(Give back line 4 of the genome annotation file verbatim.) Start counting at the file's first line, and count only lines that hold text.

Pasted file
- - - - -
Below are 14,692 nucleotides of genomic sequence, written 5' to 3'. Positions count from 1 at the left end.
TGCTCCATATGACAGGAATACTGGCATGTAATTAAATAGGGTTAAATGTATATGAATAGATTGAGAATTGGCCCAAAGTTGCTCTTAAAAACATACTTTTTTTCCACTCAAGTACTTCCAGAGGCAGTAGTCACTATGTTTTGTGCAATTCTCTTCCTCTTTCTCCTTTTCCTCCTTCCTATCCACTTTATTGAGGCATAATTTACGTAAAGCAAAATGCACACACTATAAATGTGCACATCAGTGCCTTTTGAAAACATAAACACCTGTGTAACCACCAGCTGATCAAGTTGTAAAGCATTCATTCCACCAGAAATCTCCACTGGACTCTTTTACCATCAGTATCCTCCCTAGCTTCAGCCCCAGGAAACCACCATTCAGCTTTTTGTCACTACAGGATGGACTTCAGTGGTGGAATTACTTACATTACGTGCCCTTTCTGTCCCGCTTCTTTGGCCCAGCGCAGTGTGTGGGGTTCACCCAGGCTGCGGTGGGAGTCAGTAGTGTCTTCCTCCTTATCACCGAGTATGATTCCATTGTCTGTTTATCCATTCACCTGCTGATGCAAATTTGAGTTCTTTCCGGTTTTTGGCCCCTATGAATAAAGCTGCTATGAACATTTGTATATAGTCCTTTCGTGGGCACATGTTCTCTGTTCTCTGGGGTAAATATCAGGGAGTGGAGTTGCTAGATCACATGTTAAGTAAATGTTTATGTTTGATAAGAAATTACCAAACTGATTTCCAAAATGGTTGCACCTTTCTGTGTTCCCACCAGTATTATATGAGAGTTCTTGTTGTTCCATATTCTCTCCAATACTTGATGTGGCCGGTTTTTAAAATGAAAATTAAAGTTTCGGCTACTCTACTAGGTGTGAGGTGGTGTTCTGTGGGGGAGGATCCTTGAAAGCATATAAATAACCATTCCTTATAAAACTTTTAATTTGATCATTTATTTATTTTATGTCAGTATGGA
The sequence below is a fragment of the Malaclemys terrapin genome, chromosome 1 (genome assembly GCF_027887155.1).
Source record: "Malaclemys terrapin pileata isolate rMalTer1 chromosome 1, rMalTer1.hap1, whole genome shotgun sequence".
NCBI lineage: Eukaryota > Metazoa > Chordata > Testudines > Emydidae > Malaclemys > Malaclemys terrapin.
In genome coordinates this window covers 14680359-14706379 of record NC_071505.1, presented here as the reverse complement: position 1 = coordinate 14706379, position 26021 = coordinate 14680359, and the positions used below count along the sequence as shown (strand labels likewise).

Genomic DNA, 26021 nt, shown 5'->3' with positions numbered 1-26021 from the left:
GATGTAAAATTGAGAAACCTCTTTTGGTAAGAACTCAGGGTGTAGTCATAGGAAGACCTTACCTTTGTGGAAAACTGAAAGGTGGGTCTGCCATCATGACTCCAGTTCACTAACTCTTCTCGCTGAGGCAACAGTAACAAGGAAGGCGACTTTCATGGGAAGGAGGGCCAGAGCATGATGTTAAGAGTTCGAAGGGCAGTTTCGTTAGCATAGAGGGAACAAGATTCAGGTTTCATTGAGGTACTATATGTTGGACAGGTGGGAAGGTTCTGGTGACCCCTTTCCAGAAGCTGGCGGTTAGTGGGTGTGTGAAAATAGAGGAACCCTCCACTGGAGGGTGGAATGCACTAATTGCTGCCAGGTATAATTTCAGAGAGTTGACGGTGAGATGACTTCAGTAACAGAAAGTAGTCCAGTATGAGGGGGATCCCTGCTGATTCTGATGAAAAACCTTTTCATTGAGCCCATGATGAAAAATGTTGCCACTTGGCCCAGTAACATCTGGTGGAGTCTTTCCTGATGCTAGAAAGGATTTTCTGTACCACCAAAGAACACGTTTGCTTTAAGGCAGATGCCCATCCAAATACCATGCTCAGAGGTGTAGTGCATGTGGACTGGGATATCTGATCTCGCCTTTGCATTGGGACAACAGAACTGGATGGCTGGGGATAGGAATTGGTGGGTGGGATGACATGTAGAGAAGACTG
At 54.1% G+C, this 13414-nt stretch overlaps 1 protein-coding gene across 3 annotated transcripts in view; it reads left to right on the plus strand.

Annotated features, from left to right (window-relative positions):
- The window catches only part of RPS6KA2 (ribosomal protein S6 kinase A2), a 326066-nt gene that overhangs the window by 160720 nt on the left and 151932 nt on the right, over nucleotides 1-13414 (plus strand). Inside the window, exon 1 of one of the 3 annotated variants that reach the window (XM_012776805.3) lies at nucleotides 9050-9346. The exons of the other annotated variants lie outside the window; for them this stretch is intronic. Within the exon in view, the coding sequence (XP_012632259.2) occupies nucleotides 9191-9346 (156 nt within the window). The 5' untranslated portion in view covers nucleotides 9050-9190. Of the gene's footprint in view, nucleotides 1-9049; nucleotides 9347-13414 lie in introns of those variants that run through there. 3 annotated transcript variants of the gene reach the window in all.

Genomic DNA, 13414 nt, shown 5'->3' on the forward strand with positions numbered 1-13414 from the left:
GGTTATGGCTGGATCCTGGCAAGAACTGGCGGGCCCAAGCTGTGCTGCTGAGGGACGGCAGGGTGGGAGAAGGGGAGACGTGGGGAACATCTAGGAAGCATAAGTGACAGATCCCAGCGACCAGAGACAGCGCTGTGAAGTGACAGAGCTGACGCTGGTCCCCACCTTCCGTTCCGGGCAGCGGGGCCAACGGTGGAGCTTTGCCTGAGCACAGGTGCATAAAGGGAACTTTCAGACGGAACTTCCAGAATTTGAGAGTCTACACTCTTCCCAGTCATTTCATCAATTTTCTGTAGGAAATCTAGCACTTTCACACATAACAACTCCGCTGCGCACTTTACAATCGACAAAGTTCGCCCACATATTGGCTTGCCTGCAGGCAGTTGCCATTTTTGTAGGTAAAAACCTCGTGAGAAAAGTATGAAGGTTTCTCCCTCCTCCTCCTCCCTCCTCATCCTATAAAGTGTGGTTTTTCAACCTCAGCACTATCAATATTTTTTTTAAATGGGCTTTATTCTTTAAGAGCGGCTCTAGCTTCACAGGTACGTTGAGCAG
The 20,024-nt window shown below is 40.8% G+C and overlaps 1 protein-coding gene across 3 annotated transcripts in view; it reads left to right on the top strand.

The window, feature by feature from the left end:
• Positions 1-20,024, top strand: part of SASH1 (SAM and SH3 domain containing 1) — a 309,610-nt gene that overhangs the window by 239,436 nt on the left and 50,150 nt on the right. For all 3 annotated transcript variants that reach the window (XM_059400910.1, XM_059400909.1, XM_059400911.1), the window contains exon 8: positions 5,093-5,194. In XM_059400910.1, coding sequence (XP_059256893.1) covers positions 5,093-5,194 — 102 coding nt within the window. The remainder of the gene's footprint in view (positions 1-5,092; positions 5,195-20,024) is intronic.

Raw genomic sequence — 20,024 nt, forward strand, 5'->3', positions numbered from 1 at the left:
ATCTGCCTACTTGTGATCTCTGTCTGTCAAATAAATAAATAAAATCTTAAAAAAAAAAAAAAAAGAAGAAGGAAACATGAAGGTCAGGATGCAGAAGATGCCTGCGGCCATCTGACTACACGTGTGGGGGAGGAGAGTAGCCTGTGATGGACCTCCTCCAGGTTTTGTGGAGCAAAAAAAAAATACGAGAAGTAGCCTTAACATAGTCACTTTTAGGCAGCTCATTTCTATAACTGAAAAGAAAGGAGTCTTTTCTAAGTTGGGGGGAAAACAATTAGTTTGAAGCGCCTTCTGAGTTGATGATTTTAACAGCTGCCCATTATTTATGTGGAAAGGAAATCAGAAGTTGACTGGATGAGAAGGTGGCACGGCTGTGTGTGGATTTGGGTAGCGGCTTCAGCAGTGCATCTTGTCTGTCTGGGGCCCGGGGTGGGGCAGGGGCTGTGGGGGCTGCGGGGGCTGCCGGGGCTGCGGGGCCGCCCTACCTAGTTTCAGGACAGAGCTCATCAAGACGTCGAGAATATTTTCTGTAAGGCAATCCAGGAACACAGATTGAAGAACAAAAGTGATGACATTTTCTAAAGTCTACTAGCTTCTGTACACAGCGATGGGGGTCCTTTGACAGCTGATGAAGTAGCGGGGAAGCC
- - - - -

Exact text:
Source record: "Malaclemys terrapin pileata isolate rMalTer1 chromosome 1, rMalTer1.hap1, whole genome shotgun sequence".